A Warning about Dogs, grapes, sultanas and raisins – KoKo

Courtesy of Puppy Tales

Grapes, raisins and sultanas may cause acute renal failure (the sudden development of kidney failure) in some dogs.

Even though there has been some research, the reason as to why some dogs develop renal failure after eating grapes, raisins and sultanas is still unknown. Further work is needed to understand the toxicity and if there are other environmental factors that cause it to occur.

The toxic dose

Dogs that are affected by these foods can develop kidney failure 72 hours after ingestion. some dogs can eat relatively large volumes of grapes, sultanas and raisins without any issues while other dogs can consume one or two and become ill. Estimated amounts of fresh grapes associated with kidney injury are approximately 32g or 1.1oz per kilogram of your dog’s weight. Raisins and sultanas are slightly more powerful: from 11-30g or 0.39-1.06oz per kilo of your dog’s weight.

If you suspect your dog has ingested any grapes/raisins/sultanas call your vet.


If your dog has eaten grapes, raisins or sultanas they might have some of the following symptoms:

  • vomiting
  • diarrhea
  • not eating
  • weakness
  • abdominal pain
  • increased drinking


If your dog has consumed these foods within the past two hours your vet will most likely induce vomiting via an injection (hydrogen peroxide or apomorphine) followed by activated charcoal. If your dog has eaten a significant amount, started vomiting themselves or ingested the food several hours prior, intravenous fluid therapy might be suggested. In severe cases dialysis of the blood and peritoneal dialysis might be used to support the kidneys.


Grapes, sultanas and raisins are popular foods in many households so it is best to be vigilant and ensure that your dogs do not come in contact with these foods. Don’t leave them lying around at their level or any place that they can access.

Even if your dog doesn’t get ill the stress and cost of an emergency vet trip is never a great way to spend your day.

Please note: Puppy Tales provides these articles for information purposes only. For any health problems with your pet always seek immediate veterinary advice from your local veterinarian.

Can children and dogs play together?

Children with dog

Riley, Jack and KoKo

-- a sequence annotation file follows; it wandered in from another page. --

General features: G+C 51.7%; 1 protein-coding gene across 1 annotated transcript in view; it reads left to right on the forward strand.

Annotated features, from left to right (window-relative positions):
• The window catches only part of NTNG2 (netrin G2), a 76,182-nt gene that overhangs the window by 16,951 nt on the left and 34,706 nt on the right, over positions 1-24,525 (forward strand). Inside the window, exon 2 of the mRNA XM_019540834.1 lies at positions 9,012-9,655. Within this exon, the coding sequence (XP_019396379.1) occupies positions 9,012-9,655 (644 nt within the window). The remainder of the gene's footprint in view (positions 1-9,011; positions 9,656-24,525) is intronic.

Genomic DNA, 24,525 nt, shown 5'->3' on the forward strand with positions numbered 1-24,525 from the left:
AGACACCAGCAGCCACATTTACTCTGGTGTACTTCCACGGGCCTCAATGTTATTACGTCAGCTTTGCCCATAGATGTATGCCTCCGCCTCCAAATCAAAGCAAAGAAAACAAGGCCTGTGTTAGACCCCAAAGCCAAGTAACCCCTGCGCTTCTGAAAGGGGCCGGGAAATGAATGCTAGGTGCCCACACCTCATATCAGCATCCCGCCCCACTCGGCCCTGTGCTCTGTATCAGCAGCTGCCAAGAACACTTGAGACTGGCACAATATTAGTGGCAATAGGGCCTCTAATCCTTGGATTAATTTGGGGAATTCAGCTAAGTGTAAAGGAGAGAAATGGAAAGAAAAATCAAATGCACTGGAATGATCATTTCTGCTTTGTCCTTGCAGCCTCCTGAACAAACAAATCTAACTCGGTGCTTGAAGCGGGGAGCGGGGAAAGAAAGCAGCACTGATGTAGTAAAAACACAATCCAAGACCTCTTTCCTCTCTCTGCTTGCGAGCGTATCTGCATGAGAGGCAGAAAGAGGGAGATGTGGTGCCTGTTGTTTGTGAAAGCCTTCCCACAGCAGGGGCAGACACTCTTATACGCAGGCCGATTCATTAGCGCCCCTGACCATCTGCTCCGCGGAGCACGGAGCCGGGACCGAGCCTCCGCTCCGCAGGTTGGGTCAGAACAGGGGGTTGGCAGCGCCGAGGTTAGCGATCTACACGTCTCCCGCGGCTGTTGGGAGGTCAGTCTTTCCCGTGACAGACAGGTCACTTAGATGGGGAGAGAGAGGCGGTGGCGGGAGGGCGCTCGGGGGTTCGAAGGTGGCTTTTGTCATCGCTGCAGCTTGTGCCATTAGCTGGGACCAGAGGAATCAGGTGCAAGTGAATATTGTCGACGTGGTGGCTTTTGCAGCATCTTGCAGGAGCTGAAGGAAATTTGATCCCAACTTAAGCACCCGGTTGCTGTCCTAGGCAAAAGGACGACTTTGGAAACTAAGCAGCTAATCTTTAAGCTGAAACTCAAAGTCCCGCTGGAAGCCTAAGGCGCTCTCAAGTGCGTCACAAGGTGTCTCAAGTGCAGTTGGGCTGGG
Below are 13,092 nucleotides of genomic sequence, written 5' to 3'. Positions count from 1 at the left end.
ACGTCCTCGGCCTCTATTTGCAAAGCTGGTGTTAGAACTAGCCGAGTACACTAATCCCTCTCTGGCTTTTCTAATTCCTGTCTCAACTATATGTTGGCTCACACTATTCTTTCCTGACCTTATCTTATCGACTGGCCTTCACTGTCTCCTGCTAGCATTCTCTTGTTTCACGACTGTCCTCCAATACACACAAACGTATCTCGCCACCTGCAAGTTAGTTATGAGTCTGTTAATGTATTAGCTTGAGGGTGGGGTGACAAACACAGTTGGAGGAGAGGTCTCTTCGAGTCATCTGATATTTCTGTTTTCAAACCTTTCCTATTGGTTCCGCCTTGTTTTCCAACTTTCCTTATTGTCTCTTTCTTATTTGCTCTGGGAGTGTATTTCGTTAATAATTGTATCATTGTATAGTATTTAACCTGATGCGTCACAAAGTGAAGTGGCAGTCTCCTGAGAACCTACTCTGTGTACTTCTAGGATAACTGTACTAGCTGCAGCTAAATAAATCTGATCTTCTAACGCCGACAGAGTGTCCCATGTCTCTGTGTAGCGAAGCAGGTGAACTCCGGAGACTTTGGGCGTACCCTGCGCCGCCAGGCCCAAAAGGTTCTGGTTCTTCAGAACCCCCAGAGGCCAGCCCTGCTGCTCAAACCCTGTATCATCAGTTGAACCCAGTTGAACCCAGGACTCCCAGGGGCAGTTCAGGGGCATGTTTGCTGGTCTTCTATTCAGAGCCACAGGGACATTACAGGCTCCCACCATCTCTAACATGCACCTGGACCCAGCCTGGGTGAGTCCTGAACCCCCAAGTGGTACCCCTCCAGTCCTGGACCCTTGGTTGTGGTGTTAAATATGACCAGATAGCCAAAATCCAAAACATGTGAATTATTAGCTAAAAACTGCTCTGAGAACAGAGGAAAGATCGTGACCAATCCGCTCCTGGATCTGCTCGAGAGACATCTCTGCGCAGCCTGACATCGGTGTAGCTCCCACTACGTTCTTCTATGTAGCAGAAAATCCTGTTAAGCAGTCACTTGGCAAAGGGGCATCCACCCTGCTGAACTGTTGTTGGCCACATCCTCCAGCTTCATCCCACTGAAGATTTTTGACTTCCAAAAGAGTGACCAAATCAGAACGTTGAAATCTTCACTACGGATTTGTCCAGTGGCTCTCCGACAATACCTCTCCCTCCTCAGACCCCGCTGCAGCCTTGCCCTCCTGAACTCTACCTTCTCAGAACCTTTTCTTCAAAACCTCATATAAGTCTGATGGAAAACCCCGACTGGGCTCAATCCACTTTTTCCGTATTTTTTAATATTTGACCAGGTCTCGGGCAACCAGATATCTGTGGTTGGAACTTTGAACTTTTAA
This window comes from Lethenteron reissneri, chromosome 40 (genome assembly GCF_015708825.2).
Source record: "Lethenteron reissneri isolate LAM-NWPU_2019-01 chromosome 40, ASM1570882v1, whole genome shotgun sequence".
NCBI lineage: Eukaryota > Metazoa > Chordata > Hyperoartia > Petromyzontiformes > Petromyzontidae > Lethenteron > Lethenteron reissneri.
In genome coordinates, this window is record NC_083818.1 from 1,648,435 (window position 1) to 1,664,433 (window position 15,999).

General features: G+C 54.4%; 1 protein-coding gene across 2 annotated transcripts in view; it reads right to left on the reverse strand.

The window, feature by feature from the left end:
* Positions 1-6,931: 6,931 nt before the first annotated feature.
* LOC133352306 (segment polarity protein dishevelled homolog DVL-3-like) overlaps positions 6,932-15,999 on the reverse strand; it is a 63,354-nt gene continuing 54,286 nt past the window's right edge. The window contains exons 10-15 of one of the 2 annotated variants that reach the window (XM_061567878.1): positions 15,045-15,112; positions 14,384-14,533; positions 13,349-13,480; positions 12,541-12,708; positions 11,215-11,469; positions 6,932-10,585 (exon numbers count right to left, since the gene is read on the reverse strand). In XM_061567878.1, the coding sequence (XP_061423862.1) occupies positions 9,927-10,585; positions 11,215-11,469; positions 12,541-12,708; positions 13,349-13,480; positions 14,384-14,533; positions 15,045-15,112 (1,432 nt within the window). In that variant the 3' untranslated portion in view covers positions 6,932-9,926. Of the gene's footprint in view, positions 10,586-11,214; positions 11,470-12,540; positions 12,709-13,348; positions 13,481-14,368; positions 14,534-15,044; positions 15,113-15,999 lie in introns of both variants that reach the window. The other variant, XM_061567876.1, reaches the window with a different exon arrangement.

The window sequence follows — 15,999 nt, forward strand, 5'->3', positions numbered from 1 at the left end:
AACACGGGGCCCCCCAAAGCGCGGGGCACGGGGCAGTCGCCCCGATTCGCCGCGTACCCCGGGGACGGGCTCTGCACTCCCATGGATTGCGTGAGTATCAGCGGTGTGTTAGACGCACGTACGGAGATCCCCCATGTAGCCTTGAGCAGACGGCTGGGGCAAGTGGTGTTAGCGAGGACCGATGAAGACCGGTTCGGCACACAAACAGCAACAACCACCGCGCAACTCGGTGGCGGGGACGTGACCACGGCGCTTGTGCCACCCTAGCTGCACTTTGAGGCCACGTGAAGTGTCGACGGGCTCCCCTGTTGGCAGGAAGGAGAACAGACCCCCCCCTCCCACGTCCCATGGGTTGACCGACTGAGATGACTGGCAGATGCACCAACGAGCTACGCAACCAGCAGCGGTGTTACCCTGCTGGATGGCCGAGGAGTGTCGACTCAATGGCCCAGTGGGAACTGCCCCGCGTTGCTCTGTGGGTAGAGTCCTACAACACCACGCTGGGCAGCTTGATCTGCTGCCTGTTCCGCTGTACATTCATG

Dogs and children usually co-exist happily together but parents have a duty to educate their children on the do’s and don’ts of how to behave with a dog.

 This story is modified from

Sadly, we are hearing too many horrific stories of dogs attacking children. Blaming the dog is not the answer. The answer must lie in educating both the adults AND the children how to behave with any dog whether it is their own or not.

Dogs are pack animals with an inner wolf mindset. In a pack, environment dogs are taught about hierarchy and respect for boundaries from a very young age.

When we bring dogs into our families the dog expects discipline. All dogs NEED rules and boundaries from the pack leader and If they aren’t given these then many dogs make their own. Some dogs need this leadership more than others.

Dogs see life differently to us. They see young children like a puppy so while many dogs are very tolerant of children it’s not the case with all dogs.

Adult Rules for child/dog safety

  • NEVER leave a dog alone with a child or baby
  • Children (under 12 years) should not walk a dog without adult supervision
  • Never allow a young child (under 10 years) to feed a dog unsupervised as some dogs can be very protective over food and see a small child as a threat to the dog’s food supply.
  • Do not allow your child to pull on the dog’s collar –It could snap or bite them
  • Never allow a child to discipline a dog without your supervision
  • When visiting friends or family who have a dog do not allow your child to play in the garden with the dog unsupervised.

Children’s Rules or child/dog safety

  • Never pat a strange dog even if it’s owner is present
  • Never go up to a dog that is sleeping or eating (allow it some space)
  • Stay away from a dog that is tied up outside a shop etc.
  • Never ever pull a dog’s tail or ears. Dogs feel pain as well as us!
  • If a dog runs at you barking STAND completely still and put your hands in your pocket
  • Stay away from a dog that has puppy

Woofs from KoKo